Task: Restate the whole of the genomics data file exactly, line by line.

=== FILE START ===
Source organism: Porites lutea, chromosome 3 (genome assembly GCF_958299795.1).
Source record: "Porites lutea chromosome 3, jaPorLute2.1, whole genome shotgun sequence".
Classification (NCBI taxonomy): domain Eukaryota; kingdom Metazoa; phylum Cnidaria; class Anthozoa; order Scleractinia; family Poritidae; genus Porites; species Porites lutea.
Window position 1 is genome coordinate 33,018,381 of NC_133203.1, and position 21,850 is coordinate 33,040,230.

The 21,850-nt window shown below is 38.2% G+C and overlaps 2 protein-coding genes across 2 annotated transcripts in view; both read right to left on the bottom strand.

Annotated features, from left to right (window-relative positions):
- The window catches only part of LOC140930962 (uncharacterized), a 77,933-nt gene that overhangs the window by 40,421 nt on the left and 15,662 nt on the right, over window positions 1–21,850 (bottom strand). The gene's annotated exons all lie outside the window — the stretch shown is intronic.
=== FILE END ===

Source organism: Porites lutea, chromosome 3 (genome assembly GCF_958299795.1).
Source record: "Porites lutea chromosome 3, jaPorLute2.1, whole genome shotgun sequence".
Classification (NCBI taxonomy): domain Eukaryota; kingdom Metazoa; phylum Cnidaria; class Anthozoa; order Scleractinia; family Poritidae; genus Porites; species Porites lutea.
Window position 1 is genome coordinate 33,018,381 of NC_133203.1, and position 21,850 is coordinate 33,040,230.

The 21,850-nt window shown below is 38.2% G+C and overlaps 2 protein-coding genes across 2 annotated transcripts in view; both read right to left on the bottom strand.

Annotated features, from left to right (window-relative positions):
- The window catches only part of LOC140930962 (uncharacterized), a 77,933-nt gene that overhangs the window by 40,421 nt on the left and 15,662 nt on the right, over window positions 1–21,850 (bottom strand). The gene's annotated exons all lie outside the window — the stretch shown is intronic.